Well, that’s it for my surveys in 2015 (breeding bird surveys and winter bird surveys at Bagmere and Blakenhall for CWT and a breeding bird survey near Bulkeley and a House Martin Survey for British Trust for Ornithology; and a cliff-nesting bird survey by jet-boat with the RSPB) but there will be more to come in 2016. Hopefully these will include surveys of the house martin nest on my house – it’ll make a change to do surveys from a seat in my back garden rather than bashing my way through brambles and wading through flooded bogs!

CNCV: Christmas Task

Today was the Christmas Task for the local conservation group I volunteer with and like last time out we spent the day at Wybunbury Moss National Nature Reserve.


Today’s task was to make good use of the burning platform that we built from logs a fortnight ago.  Natural England has been working at the site over recent weeks and our task was to burn the brash left behind by the tree removal operations.

It wasn’t all work and at lunch, with the fire having burnt through most of the brash, it was time to get stuck into the Christmas food.  Soup, potatoes and mince pies were followed some time later by the sausages I cooked over the hot embers of the fire.


To finish off the day we had (non-alcoholic) mulled wine and chestnuts roasted over the last of the fire’s heat – proper Christmas food – and all consumed under a rare clear and bright blue sky.


Crewe & Nantwich Conservation Volunteers: Wybunbury Moss

I spent today with CNCV working for Natural England at Wybunbury Moss National Nature Reserve.  Whilst I often go for a walk on the footpaths and permissive path around the outside of the Moss, today was a rare opportunity to spend time out on the Moss itself.


Natural England employed us to thin the woodland cover on the edge of the Moss, taking out birch trees and using the large logs to build a fire platform.  Natural England has been much of the woodland thinning itself, so our task in two weeks time will be spent trying to burn as much of the brash as the fire will take.  Our next outing will also be our Christmas task – everyone chips in with some festive food and we use the fire to heat it, while keeping ourselves warm too.

Whilst today’s task wasn’t particularly cold to begin with, the driving rain in the morning soaked us and by mid-afternoon everyone was starting to feel the chill – an early finish was certainly welcome!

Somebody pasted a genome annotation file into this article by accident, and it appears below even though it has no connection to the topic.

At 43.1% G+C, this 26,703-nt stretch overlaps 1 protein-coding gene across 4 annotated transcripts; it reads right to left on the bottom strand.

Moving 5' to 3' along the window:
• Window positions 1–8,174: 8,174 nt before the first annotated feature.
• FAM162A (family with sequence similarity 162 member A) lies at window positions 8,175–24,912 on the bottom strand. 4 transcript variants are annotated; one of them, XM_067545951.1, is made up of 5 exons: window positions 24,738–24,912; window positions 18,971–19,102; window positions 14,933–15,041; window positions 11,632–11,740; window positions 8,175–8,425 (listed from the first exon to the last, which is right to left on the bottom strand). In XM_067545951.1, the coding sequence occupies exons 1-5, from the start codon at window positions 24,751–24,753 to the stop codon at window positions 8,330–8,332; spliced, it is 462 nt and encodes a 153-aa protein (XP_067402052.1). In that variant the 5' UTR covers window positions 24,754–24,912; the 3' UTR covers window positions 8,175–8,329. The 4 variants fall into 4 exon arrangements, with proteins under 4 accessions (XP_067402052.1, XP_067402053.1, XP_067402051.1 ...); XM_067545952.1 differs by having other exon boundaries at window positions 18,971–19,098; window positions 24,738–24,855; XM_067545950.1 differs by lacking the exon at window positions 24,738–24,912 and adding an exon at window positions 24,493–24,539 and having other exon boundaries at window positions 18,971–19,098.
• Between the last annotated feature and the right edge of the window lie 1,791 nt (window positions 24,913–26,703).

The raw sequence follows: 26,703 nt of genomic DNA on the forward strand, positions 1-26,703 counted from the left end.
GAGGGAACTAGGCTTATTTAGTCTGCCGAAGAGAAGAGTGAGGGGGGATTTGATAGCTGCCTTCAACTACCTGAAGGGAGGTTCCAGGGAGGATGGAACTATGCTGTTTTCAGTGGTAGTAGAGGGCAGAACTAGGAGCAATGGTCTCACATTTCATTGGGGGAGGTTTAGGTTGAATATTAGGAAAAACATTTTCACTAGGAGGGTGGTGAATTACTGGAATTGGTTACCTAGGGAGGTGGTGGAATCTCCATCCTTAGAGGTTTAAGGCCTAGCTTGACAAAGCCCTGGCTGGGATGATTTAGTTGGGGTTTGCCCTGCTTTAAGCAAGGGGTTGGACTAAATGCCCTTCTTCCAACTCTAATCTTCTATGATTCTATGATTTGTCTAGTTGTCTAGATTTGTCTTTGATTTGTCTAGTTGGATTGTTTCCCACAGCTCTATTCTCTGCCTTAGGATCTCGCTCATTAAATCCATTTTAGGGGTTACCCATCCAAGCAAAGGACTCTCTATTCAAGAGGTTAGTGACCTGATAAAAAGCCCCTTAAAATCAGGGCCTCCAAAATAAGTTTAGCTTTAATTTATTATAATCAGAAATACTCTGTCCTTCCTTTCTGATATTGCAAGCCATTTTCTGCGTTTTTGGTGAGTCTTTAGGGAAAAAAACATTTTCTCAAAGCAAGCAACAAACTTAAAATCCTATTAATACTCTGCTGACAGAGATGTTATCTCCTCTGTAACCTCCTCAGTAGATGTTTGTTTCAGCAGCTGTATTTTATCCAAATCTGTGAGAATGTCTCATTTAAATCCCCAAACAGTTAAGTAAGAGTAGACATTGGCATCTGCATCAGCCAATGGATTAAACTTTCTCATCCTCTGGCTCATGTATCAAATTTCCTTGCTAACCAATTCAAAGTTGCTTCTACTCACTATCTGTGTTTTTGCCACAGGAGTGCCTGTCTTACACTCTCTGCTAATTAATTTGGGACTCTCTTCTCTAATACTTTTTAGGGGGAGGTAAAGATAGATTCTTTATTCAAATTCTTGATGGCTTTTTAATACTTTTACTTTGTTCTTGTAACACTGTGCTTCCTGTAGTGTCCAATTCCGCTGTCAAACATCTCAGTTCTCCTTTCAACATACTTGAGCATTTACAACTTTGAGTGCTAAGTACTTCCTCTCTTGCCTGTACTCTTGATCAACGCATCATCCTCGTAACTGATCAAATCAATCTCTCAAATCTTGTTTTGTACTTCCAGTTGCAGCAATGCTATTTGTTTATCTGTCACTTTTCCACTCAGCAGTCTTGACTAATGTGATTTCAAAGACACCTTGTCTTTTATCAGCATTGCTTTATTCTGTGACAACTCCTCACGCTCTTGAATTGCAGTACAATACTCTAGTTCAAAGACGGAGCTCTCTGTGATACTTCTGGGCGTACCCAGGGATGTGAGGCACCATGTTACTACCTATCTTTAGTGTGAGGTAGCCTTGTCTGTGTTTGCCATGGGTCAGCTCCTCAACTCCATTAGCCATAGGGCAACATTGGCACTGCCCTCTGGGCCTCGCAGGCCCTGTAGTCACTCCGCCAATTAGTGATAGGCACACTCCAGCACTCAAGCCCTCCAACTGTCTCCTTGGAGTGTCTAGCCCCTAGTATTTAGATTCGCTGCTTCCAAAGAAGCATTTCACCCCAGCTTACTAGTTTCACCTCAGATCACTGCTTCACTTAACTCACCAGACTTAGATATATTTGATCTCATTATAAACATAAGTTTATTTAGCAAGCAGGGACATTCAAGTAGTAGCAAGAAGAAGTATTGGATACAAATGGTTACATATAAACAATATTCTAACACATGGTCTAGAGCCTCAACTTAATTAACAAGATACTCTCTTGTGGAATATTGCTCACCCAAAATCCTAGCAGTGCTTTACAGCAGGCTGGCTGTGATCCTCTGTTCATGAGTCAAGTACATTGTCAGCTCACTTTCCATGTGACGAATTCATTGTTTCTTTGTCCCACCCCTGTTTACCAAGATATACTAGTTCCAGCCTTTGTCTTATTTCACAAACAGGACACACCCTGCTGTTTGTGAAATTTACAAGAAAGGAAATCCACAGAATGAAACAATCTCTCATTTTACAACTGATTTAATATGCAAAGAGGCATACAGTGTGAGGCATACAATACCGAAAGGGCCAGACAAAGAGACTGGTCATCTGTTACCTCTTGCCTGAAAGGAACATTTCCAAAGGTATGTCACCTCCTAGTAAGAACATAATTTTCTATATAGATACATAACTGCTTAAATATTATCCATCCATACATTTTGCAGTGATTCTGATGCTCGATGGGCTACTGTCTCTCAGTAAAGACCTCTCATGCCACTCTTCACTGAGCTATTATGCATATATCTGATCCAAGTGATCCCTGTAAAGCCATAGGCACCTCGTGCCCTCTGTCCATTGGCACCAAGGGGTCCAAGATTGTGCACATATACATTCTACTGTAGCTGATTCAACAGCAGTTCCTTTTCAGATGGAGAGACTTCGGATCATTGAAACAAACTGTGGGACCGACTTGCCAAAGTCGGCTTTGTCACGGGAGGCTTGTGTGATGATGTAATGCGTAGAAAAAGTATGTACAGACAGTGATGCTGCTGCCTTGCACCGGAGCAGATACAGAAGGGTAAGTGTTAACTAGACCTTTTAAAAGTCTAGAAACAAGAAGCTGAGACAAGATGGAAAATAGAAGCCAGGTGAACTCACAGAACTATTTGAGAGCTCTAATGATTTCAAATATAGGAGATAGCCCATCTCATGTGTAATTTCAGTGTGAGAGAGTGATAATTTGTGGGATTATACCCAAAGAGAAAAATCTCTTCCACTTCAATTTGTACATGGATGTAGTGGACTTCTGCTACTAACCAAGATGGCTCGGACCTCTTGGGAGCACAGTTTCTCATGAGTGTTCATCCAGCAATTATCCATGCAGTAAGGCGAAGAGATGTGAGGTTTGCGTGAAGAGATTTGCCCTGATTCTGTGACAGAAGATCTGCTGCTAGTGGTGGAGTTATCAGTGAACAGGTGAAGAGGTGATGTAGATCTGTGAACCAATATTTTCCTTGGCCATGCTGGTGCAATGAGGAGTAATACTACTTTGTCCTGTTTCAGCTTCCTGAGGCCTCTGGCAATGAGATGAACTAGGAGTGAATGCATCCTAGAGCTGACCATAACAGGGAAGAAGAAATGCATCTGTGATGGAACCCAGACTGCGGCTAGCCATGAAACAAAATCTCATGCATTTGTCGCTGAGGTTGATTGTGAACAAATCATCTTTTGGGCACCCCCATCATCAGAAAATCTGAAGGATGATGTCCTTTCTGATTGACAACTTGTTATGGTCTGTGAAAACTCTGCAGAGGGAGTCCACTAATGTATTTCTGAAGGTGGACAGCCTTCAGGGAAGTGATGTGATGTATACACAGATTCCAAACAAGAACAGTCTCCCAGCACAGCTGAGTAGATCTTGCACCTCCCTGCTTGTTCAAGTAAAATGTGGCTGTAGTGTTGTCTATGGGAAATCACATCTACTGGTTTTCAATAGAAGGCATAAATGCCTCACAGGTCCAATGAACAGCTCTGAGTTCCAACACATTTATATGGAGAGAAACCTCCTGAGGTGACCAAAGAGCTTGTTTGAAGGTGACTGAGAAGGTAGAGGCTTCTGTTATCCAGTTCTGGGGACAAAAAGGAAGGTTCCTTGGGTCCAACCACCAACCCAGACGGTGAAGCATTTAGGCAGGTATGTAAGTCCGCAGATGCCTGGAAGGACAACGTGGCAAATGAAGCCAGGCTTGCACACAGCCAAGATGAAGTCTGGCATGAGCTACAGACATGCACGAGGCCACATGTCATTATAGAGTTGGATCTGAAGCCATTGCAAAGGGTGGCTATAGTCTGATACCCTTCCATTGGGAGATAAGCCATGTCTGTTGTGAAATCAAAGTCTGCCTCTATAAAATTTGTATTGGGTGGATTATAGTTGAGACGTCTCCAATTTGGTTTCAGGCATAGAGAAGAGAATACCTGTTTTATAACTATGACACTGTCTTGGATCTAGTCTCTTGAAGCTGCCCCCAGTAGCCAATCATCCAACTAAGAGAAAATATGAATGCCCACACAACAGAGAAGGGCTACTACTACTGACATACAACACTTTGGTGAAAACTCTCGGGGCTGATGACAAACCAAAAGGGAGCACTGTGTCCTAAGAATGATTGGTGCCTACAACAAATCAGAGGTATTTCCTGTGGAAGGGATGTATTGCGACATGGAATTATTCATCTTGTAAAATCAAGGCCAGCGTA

Working on the Moss itself is a real privilege as there is no public access to  the site due to the dangerous nature of the ground. Under as little as a metre of moss and peat, lies a lake which is up to 12 metres deep – walking across the Moss, the surface moves and ripples.  If it wasn’t for the odd house or two visible from then centre of the Moss, you could easily think you were standing in the middle of a wilderness area – it’s quite a special place.

Washed-up Starfish

A couple of weeks ago I had a weekend away in Lincolnshire and on one of the days I went for a walk at Gibraltar Point, one of the local Wildlife Trust reserves.  While I was there, walking along the beach, I came across hundreds, perhaps thousands, of washed-up starfish.  It was a sad sight on what was otherwise a beautiful walk along the sands.  It was a typical autumnal day with a keen wind and dark clouds threatening to deliver their load at any moment, the rain held off for a while but eventually soaked me.  Despite getting very wet, it was a lovely way to spend an afternoon.


When I got home at the end of the weekend, I looked up what could have caused the mass washing-up of the starfish and came across a newspaper article from nearly three years ago – another similar incident not far north up the coast.  I was worried that this might have been caused by man but it appears it was probably just the result of bad weather.